March 13, 2012

Congressman Paul Tonko Recognized for Advocacy Work on Mental Health Issues

In recognition of his advocacy work and legislative accomplishments on mental health issues, Congressman Paul Tonko was honored with the 2012 Outstanding Leadership Award

WASHINGTON—Congressman Paul Tonko (D-NY) was honored last night by the American Psychological Association Practice Organization (APAPO) for his advocacy work and legislative accomplishments on mental health issues. APAPO presented Congressman Tonko with the 2012 Outstanding Leadership Award, given annually to a member of Congress who has prominently championed the goals of professional psychology.

"Congressman Tonko has shown his commitment to the field and profession of psychology through his work at both the state and national level,” says APA Executive Director for Professional Practice Katherine C. Nordal, PhD. “APA is delighted to present this award to a legislator who has championed important mental health issues including, but not limited to, mental health parity, integrated healthcare, and patient protection.”

Congressman Tonko has been a longtime supporter of mental health legislation. Specifically, he cosponsored the bill to add psychologists to the Medicare definition of physician as well as the health care reform legislation that continues the work of the Wellstone/Domenici Parity Act through integrating mental health with primary care.  Congressman Tonko has cosponsored numerous bills addressing such important issues as eating disorders, mental health workforce training, and school mental health programs. In addition, Congressman Tonko has cosponsored legislation that will make psychologists eligible for the law that gives financial incentives to adopt electronic health records.  He has also supported the Patient Protection and Affordable Care Act, and, as a New York State Assemblyman from 1983 to 2007, he sponsored the parity legislation known as "Timothy's Law."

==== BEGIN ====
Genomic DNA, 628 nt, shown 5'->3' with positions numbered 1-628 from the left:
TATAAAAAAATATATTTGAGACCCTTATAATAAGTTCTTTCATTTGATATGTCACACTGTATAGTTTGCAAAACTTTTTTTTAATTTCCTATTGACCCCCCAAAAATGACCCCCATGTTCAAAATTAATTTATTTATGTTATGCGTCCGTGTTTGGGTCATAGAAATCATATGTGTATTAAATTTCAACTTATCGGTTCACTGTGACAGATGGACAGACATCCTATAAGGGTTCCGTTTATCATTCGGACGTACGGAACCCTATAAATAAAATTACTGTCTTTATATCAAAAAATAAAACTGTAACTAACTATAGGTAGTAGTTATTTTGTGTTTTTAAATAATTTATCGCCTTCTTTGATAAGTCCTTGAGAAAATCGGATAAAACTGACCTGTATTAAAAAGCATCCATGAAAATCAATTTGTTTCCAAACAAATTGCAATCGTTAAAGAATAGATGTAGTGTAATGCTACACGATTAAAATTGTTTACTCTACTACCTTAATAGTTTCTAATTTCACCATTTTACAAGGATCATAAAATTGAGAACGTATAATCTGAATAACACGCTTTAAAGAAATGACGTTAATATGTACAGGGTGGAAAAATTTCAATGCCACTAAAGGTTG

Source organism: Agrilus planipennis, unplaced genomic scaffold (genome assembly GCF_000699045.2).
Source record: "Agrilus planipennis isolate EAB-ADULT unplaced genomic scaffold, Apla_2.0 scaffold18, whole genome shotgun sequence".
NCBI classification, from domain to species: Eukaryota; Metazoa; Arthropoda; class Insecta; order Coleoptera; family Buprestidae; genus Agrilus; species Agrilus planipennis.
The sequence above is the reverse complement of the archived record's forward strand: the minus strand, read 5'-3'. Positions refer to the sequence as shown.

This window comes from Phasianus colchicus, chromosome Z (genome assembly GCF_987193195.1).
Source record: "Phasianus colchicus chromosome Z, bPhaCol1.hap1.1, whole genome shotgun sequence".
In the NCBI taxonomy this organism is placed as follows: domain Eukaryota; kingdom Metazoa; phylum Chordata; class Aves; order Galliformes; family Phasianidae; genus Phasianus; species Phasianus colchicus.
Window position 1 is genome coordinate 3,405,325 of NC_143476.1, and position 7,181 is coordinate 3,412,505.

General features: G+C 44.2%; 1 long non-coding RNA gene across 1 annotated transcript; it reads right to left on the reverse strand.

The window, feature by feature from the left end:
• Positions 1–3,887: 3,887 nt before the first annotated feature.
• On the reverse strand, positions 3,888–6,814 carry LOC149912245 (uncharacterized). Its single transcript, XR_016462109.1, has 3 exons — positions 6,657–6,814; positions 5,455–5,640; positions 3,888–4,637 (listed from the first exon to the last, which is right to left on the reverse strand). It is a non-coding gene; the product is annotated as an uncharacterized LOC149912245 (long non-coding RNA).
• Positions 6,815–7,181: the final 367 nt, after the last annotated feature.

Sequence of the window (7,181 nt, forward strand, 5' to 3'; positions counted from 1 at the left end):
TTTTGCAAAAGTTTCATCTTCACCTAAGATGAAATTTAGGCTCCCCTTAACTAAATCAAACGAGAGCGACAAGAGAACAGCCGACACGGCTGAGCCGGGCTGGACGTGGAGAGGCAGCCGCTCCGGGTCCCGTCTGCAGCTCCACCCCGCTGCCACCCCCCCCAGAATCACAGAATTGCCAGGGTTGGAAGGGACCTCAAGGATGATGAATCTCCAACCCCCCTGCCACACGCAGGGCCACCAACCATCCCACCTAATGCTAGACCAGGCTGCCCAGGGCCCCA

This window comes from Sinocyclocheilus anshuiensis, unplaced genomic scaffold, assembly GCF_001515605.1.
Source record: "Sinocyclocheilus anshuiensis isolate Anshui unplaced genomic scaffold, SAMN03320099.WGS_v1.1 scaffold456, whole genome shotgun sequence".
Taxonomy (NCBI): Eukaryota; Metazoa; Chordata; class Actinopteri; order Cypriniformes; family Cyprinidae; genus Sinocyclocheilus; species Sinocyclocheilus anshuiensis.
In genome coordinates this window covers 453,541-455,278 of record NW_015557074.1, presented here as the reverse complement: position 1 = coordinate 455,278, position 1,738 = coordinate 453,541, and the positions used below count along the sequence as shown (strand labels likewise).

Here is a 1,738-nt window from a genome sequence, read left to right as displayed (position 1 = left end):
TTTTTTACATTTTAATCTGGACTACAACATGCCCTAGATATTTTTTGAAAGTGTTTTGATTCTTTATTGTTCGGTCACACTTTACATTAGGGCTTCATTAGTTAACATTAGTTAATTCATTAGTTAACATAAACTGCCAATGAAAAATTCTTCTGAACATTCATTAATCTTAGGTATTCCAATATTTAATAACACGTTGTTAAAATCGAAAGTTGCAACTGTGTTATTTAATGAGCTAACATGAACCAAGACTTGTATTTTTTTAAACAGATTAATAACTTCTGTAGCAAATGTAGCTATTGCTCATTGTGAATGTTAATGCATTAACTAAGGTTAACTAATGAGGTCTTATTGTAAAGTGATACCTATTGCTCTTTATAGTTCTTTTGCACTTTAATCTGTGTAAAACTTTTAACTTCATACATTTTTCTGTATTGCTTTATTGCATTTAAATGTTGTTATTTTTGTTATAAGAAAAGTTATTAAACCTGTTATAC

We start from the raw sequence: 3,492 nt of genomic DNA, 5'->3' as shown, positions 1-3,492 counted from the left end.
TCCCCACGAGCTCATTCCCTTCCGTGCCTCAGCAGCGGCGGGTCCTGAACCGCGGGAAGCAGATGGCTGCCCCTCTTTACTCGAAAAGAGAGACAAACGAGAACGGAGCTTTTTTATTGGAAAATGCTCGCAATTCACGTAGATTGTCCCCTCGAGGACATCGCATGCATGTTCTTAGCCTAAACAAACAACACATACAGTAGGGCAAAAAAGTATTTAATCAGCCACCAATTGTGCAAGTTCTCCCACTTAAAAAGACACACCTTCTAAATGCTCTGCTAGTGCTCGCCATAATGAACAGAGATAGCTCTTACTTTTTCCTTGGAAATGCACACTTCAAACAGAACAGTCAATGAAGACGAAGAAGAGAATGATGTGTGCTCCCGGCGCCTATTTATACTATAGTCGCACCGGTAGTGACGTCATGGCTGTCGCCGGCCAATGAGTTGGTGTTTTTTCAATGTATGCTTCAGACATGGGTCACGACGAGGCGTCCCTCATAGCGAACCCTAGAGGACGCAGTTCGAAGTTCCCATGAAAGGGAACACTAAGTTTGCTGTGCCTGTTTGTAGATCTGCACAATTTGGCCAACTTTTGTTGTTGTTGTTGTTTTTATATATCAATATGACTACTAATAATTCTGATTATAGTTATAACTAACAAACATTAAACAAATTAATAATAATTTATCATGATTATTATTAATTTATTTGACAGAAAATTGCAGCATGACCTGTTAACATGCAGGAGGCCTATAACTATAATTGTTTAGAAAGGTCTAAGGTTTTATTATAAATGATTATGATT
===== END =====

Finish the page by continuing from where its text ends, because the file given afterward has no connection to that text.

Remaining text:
“I am humbled to receive this award from the American Psychological Association Practice Organization and I thank them for such an honor. A setback to an individual’s mental health should be treated no differently than a setback to his or her physical health. That is why we should treat our public policy toward mental health patients with dignity, respect and compassion. In so doing, we not only improve the lives of the mentally ill, but also of our families, friends, and neighbors. I will continue to fight for mental health parity in our health care system and call on my colleagues in Congress to join me.”

Congressman Tonko is serving his second term in Congress representing the 21st District of New York, which includes the state's capital city, Albany. In the House, he is a member of the Committee on Science, Space & Technology and the Committee on Natural Resources, having just completed service on the Budget Committee.

The American Psychological Association Practice Organization is an affiliate of the American Psychological Association, the largest scientific and professional organization representing psychology in the United States. APA's membership includes more than 154,000 researchers, educators, clinicians, consultants and students.